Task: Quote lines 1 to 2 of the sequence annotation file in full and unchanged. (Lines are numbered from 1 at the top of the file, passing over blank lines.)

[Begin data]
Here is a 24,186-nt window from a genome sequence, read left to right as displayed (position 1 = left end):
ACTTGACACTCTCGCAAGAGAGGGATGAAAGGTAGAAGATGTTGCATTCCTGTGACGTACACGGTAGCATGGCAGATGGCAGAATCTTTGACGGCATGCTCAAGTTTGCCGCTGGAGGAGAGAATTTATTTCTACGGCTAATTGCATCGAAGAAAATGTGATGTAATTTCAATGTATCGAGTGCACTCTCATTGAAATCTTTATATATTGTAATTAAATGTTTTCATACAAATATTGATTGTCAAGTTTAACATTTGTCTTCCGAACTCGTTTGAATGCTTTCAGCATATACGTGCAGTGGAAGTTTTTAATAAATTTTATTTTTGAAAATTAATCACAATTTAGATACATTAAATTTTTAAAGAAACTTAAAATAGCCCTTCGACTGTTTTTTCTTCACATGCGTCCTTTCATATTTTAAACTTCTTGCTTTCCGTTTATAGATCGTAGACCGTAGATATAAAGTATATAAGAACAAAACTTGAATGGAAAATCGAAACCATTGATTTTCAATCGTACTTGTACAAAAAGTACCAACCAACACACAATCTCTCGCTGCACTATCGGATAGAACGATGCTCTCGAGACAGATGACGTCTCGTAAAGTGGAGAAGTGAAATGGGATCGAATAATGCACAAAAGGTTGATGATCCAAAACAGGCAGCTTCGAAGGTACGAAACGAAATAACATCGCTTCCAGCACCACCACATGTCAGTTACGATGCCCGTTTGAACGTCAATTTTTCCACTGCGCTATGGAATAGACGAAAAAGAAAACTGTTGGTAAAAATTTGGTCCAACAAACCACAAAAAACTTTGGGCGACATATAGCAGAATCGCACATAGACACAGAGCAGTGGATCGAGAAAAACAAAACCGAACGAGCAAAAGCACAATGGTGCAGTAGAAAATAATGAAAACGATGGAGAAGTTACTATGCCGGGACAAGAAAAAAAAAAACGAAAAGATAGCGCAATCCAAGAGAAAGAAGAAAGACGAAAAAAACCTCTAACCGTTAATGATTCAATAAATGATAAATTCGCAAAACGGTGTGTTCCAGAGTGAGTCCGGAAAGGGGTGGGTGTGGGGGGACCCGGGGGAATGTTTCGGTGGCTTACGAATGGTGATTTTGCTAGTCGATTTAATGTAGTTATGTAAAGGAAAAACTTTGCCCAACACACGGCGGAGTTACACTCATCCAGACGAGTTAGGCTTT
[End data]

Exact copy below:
Here is a 24,186-nt window from a genome sequence, read left to right as displayed (position 1 = left end):
ACTTGACACTCTCGCAAGAGAGGGATGAAAGGTAGAAGATGTTGCATTCCTGTGACGTACACGGTAGCATGGCAGATGGCAGAATCTTTGACGGCATGCTCAAGTTTGCCGCTGGAGGAGAGAATTTATTTCTACGGCTAATTGCATCGAAGAAAATGTGATGTAATTTCAATGTATCGAGTGCACTCTCATTGAAATCTTTATATATTGTAATTAAATGTTTTCATACAAATATTGATTGTCAAGTTTAACATTTGTCTTCCGAACTCGTTTGAATGCTTTCAGCATATACGTGCAGTGGAAGTTTTTAATAAATTTTATTTTTGAAAATTAATCACAATTTAGATACATTAAATTTTTAAAGAAACTTAAAATAGCCCTTCGACTGTTTTTTCTTCACATGCGTCCTTTCATATTTTAAACTTCTTGCTTTCCGTTTATAGATCGTAGACCGTAGATATAAAGTATATAAGAACAAAACTTGAATGGAAAATCGAAACCATTGATTTTCAATCGTACTTGTACAAAAAGTACCAACCAACACACAATCTCTCGCTGCACTATCGGATAGAACGATGCTCTCGAGACAGATGACGTCTCGTAAAGTGGAGAAGTGAAATGGGATCGAATAATGCACAAAAGGTTGATGATCCAAAACAGGCAGCTTCGAAGGTACGAAACGAAATAACATCGCTTCCAGCACCACCACATGTCAGTTACGATGCCCGTTTGAACGTCAATTTTTCCACTGCGCTATGGAATAGACGAAAAAGAAAACTGTTGGTAAAAATTTGGTCCAACAAACCACAAAAAACTTTGGGCGACATATAGCAGAATCGCACATAGACACAGAGCAGTGGATCGAGAAAAACAAAACCGAACGAGCAAAAGCACAATGGTGCAGTAGAAAATAATGAAAACGATGGAGAAGTTACTATGCCGGGACAAGAAAAAAAAAAACGAAAAGATAGCGCAATCCAAGAGAAAGAAGAAAGACGAAAAAAACCTCTAACCGTTAATGATTCAATAAATGATAAATTCGCAAAACGGTGTGTTCCAGAGTGAGTCCGGAAAGGGGTGGGTGTGGGGGGACCCGGGGGAATGTTTCGGTGGCTTACGAATGGTGATTTTGCTAGTCGATTTAATGTAGTTATGTAAAGGAAAAACTTTGCCCAACACACGGCGGAGTTACACTCATCCAGACGAGTTAGGCTTT